Charlie Mullins 2
Charlie Mullins

What makes a successful entrepreneur?

I started my business from scratch with just a bag of tools and a very old van bought at auction. Pimlico Plumbers now has over 150 professional plumbers and a support team of around 50 staff, with a turnover in excess of £17 million, so I must be doing something right.

But it wasn’t long ago that I probably couldn’t even spell ‘entrepreneur’ let alone pronounce the word, despite the fact that according to the dictionary I’d been one formore than 30 years.

The truth is these days the word is commonplace, and every two bob spiv uses it as a job description, minus the irony of a Del Boy or an Arthur Daley.

This is what I think we should probably call the Entrepreneur Paradox; in short anyone who introduces themselves as ‘an entrepreneur’ almost certainly isn’t, and in fact is about as likely to become a business success as a contestant on Alan Sugar’s comedygame show. Me, I’m a plumber, always have been, always will be, and the reason I go to work every day in 2012 is the same as it was in the 1970s - to make a quid to pay the bills and hopefully have a bit left over.

Now I’ve demystified the subject material I guess the question really is why do other people insist on calling me an entrepreneur while thousands of others who fix pipes and repairs boilers for a living still get referred to as plumbers?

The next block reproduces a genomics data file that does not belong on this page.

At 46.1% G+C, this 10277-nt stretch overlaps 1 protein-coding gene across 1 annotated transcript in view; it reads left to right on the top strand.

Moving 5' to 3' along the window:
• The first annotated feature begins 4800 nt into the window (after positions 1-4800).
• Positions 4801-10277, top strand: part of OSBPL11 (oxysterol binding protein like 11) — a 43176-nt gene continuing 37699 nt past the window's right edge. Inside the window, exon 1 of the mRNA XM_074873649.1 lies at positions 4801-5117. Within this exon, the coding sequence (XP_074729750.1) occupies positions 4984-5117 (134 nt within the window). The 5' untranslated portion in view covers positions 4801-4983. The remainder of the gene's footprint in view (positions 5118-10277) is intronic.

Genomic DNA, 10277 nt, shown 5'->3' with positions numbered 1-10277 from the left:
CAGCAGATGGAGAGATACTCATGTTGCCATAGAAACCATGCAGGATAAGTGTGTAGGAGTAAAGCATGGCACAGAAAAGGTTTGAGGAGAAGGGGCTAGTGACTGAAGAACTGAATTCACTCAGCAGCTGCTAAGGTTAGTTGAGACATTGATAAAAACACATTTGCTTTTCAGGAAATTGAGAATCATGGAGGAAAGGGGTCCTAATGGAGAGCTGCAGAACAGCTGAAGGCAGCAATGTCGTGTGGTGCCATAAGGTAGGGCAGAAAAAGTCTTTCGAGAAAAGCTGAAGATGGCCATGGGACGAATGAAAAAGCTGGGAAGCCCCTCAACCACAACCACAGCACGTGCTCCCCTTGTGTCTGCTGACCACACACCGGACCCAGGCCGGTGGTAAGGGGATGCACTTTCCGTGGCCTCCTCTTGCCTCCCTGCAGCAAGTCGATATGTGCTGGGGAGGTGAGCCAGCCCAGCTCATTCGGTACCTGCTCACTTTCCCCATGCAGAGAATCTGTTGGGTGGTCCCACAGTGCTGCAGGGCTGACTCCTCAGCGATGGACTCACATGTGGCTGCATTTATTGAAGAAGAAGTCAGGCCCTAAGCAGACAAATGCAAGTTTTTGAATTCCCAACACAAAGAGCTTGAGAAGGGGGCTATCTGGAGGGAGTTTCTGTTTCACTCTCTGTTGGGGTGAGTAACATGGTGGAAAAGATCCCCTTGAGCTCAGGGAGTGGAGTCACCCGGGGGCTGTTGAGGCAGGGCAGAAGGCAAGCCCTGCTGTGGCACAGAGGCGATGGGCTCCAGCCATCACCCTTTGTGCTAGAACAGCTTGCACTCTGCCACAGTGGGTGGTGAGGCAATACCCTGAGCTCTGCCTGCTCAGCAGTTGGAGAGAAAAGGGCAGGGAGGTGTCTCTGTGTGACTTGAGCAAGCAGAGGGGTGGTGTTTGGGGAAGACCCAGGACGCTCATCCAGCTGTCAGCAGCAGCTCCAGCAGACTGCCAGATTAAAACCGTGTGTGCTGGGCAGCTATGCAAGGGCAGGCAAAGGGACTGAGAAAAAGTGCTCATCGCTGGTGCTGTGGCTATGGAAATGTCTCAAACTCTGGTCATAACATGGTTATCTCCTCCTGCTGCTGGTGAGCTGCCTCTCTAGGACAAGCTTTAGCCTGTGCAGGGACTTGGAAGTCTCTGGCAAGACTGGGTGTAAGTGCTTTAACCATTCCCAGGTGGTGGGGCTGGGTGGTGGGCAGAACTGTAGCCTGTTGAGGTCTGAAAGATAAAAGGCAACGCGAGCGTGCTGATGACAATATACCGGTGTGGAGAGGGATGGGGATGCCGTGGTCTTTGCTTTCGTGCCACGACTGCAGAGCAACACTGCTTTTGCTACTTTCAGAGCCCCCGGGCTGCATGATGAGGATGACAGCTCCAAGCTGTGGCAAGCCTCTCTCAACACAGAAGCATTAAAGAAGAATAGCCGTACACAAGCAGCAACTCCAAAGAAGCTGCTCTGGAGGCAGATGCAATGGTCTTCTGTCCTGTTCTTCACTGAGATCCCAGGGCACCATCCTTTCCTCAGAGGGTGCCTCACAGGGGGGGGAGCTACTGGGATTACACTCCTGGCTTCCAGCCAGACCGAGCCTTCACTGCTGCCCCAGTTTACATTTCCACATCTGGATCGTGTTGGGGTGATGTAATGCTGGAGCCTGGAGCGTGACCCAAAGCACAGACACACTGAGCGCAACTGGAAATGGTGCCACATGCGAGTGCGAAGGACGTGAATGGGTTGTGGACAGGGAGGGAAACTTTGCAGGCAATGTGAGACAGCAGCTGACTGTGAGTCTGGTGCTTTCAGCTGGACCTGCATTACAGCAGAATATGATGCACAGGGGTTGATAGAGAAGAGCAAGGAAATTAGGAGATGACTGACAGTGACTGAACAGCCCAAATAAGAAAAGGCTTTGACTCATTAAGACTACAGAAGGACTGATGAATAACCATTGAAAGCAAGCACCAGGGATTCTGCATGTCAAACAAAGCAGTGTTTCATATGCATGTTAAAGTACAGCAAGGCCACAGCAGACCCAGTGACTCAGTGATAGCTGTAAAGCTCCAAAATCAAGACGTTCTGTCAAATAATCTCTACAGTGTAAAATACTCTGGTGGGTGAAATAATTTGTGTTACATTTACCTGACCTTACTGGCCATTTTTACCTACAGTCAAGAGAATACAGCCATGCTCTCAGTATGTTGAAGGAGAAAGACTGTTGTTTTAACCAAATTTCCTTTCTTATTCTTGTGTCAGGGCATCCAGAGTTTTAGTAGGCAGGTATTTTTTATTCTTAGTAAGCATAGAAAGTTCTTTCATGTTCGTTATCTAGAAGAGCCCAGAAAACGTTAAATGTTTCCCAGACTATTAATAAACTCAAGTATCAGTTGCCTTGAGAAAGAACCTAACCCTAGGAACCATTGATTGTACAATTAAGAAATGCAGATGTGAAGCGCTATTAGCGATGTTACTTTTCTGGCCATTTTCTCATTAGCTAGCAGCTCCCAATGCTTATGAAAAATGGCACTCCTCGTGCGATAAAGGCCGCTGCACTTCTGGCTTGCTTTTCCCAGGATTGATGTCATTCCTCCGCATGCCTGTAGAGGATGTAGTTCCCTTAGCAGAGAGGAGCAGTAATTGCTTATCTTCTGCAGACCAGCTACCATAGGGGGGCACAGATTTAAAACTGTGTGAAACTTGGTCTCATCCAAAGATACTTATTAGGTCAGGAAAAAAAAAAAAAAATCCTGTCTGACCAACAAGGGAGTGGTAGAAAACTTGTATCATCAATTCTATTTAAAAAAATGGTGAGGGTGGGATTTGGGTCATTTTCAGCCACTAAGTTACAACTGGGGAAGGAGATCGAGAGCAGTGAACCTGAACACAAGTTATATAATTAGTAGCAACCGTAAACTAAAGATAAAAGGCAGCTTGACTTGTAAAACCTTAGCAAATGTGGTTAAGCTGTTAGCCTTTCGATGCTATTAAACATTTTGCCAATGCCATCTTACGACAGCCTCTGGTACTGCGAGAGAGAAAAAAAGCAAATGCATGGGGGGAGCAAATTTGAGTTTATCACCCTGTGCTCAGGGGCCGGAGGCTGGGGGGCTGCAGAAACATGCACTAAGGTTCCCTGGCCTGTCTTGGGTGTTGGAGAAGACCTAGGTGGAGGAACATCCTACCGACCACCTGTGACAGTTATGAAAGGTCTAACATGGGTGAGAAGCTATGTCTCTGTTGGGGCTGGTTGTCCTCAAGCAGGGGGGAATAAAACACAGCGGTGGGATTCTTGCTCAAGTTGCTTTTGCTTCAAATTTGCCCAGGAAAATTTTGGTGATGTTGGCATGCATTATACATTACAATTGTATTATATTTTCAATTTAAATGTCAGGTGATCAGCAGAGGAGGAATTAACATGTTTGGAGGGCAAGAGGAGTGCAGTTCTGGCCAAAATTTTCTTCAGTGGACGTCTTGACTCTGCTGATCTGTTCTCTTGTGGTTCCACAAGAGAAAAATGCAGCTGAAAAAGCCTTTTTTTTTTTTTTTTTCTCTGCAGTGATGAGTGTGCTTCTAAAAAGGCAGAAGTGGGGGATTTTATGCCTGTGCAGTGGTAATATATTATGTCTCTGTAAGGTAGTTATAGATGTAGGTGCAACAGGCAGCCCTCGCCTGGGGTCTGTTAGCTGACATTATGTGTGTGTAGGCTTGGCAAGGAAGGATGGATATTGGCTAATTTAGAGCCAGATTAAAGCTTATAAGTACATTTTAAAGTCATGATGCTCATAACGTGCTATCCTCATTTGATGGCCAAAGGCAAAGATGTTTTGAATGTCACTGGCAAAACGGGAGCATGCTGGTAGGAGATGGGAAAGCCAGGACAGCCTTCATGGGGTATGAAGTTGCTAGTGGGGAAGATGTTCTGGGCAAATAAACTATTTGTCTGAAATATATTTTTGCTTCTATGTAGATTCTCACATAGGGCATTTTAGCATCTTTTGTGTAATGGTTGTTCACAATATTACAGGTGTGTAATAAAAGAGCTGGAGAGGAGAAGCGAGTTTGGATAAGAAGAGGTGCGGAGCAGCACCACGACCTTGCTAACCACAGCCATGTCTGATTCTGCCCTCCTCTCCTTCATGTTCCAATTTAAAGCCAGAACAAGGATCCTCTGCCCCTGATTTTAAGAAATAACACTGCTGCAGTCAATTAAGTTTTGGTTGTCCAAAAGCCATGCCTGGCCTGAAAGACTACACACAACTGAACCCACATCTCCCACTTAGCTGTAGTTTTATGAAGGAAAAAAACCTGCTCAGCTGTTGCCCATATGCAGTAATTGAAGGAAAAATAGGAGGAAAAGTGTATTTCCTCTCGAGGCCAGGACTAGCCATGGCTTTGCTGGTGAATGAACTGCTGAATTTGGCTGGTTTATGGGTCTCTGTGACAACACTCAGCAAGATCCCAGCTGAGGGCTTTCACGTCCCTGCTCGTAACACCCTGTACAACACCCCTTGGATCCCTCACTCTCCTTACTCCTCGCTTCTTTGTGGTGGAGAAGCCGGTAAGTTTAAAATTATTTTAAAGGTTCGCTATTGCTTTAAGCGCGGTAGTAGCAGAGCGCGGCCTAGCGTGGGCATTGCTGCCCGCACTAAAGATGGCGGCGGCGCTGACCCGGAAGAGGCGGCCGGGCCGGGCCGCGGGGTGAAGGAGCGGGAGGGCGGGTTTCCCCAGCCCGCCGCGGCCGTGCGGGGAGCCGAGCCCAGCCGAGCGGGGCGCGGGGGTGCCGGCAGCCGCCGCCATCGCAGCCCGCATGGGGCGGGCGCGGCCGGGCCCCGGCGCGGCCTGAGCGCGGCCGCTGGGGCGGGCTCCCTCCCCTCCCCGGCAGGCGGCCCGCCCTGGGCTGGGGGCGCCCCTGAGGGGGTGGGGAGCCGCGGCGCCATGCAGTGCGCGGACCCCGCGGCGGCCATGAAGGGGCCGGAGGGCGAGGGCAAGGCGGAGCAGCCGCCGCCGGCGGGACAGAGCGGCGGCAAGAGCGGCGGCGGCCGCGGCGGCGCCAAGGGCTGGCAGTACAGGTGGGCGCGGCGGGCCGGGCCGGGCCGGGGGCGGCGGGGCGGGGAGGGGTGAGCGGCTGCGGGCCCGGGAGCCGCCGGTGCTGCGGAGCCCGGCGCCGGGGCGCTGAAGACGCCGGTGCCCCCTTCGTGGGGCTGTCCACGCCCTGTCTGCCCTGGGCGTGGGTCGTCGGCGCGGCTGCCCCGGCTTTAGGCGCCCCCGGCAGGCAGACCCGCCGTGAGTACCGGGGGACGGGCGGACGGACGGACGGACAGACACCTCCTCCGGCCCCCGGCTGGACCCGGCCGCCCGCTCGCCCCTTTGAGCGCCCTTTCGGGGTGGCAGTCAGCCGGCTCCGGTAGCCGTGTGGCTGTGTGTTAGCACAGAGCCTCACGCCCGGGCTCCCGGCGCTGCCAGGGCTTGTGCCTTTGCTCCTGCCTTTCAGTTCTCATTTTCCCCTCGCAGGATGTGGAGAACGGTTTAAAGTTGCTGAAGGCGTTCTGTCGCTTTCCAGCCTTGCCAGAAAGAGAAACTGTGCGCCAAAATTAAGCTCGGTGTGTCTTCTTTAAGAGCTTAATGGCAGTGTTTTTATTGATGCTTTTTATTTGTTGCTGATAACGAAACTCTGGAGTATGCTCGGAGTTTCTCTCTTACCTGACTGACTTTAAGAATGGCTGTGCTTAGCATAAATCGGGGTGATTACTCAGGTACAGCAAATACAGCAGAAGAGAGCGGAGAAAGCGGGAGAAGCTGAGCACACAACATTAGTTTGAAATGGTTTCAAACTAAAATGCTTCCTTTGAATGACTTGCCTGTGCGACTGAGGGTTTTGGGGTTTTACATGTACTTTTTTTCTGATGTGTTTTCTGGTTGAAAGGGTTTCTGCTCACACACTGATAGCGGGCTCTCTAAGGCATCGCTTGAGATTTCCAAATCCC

Maybe I’m the wrong person to ask because most of what I’ve always done seems like common sense to me, but then again how often in life do you meet people who seem to struggle with that concept? I guess the answer there is - it ain’t that common.

Anyway since I started Pimlico Plumbers it has always been important to not only doa good job but to make sure that my customers know I’ve done a good job. Sounds simple, almost stupid to point out, but you’d be surprised how many tradesmen are happy to grab a cheque from the housekeeper and disappear, never to return.

Me, anywhere I go I always want a return invite, especially if there’s something to come back for, which in the case of a plumber is more work.

These days we use radio, television, newspapers and the internet to make sure people know about Pimlico Plumbers, how to contact us and what we have to offer. Of course most of that was beyond reach 35 years ago, but it was still important that my customers knew how to get hold of me when they wanted something else doing, or whoto recommend to a friend.

And some things haven’t changed and never will; as long as I’m in charge at Pimlico Plumber I will never leave a job without leaving a business card and recommending further work if there’s anything else that needs doing.

That’s just one small example of why I think Pimlico has thrived over the years while other, no less skilled plumbers, have struggled. There are people who apparently think I’ve got OCD when it comes to details, and while I don’t know about that, it’s fair to say I’m a strong believer that no matter how well you do something you can always do betternext time. Never rest on your laurels!

Another thing I’ve learned is that you should never be afraid (or too proud) to look around and see what others are up to, and if it’s good adopt or adapt, but by the same token, just because something has never been done before don’t be afraid to be the first, somebody has to.

In short, the key to my success is communication; to never believing that I’ve developed the perfect formula, and never being afraid to change and adapt, whether that be to new trends in the plumbing industry, or as is the case at the moment, to increasingly challenging economic conditions.

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